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Visiting the Winchester Hotel, Parliament Street, Toronto, Ontario: a Second Empire building dating from 1888
Late 19th century elegance
This former hotel building at 531 Parliament Street, Toronto, Ontario, is today the home of a number of businesses, but it is still sometimes known collectively as the Winchester Hotel, under which name it functioned from its inception in 1888.
Features of the building, executed in red brick in Second Empire style, include mansard roofing with dormer windows with Syrian arches. Interestingly, the mansard roofing is 'staggered' between two levels, so that the building at the southern end of its Parliament Street elevation has 2½ storeys, while at its northern end it has 3½ storeys. The cornices between the storeys are particularly prominent.
The pronounced domed roof at the corner of Parliament and Winchester Streets formerly provided a base for a lantern, now removed, but which is still visible in old photos of the property.
One of the businesses which uses the former Winchester Hotel is the iconic Tim Horton's, and this branch of the famous company, which has almost come to define Canadians, must be among the most photogenic.
It seems to me that in some ways the former Winchester Hotel, Toronto, is comparable with the Gladstone Hotel on Queen Street West: both date from the 1880s and are executed in red brick; but whereas the Winchester Hotel is in Second Empire style, and has long been put to other uses, the Romanesque Revival Gladstone Hotel still serves its original function.
The property was recognized in 1985 for its heritage value under the Ontario Heritage Act. The preservation of the former Winchester Hotel in good condition is part of the wide context of preservation efforts for older buildings in Cabbagetown, Toronto, with its many restored Victorian properties.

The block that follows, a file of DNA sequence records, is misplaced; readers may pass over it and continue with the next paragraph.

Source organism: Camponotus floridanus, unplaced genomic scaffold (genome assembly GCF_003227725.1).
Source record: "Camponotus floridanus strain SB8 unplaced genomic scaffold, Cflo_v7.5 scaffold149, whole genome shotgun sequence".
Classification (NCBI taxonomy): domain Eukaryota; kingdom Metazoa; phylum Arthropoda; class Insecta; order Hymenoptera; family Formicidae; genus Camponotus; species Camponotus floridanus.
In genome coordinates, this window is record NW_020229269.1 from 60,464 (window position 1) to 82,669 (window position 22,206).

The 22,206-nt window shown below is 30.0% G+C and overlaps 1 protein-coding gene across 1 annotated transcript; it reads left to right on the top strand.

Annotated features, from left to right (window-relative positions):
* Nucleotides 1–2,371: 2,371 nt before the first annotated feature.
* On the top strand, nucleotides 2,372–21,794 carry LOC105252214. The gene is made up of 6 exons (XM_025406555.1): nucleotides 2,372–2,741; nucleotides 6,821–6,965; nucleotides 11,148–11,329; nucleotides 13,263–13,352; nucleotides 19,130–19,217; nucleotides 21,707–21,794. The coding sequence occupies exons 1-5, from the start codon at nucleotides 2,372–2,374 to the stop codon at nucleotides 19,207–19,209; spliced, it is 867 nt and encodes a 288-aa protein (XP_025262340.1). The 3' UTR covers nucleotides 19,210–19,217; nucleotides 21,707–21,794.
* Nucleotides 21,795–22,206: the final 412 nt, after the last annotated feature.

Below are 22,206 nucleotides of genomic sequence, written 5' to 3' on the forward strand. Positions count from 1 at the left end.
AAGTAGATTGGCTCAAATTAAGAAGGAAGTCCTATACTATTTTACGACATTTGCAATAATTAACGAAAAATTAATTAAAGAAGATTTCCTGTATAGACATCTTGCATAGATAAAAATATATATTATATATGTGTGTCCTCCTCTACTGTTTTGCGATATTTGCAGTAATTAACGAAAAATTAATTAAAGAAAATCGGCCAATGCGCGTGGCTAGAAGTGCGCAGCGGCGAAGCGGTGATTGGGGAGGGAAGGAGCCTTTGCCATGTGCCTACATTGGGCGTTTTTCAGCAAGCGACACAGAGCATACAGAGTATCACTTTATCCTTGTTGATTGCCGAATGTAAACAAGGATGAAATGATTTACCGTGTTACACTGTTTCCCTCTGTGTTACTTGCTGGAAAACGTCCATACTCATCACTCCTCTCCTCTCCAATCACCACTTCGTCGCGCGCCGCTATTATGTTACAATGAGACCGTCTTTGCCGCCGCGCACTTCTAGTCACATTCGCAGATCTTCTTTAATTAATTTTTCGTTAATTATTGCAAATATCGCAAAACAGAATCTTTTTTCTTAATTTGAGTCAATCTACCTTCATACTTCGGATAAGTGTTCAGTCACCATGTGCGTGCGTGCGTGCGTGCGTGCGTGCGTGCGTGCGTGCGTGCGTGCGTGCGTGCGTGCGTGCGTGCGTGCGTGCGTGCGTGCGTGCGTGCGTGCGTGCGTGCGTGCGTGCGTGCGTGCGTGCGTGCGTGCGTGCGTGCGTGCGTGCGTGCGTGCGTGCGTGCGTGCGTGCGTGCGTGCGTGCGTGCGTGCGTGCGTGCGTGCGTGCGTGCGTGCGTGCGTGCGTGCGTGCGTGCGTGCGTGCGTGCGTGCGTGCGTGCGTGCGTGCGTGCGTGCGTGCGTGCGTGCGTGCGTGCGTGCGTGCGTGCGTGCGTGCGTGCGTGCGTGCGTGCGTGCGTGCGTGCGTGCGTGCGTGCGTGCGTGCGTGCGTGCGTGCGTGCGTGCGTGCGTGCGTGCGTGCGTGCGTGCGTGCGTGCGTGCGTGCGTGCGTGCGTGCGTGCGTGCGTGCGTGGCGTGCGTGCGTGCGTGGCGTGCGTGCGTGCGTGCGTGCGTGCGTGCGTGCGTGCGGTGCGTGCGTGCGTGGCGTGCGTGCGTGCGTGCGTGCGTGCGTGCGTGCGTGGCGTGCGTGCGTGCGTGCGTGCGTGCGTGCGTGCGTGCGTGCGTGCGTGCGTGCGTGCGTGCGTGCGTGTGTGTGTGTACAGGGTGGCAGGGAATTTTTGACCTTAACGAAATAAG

Kennedy and Holland were the architectural partnership responsible for the building (2). Modifications to the structure dating from 1941 were the responsibility of architect Benjamin Swartz (1899-1961) (3).
The building on Winchester Street adjacent to the former Winchester Hotel dates from 1880 and was formerly known as the Lake View Hotel, subsequently Winchester Hall.
November 11, 2015
(1) See also: http://www.historicplaces.ca/en/rep-reg/place-lieu.aspx?id=3631
(2) The leader partner, Thomas Kennedy (c.1849-1916) was jointly responsible for numerous commercial and ecclesiastical properties across Ontario.
(3) Architect Swartz was notably responsible for the Kiever Synagogue,Toronto.
Also worth seeing
In Downtown Toronto itself, visitor attractions include: the CN Tower, Old City Hall, St James's Cathedral, Osgoode Hall, Campbell House, the Ontario Legislative Assembly Building at Queen's Park, Fort York, Union Station, and many others.
How to get there: Porter Airlines, flies to Billy Bishop Toronto City Airport, with wide North American connections. Car rental is available at Union Station. Air Canada flies to Toronto Pearson Airport, with wide North American and other connections, from where car rental is available, but visitors to Downtown Toronto will find many sights to be easily walkable. TTC Bus 65 passes 531 Parliament Street. Some facilities may be withdrawn without notice. For up to date information, please check with the airline or your travel agent. For any special border crossing arrangements which may apply to citizens of certain nationalities, please refer to appropriate consular sources.
MJFenn is an independent travel writer based in Ontario, Canada.
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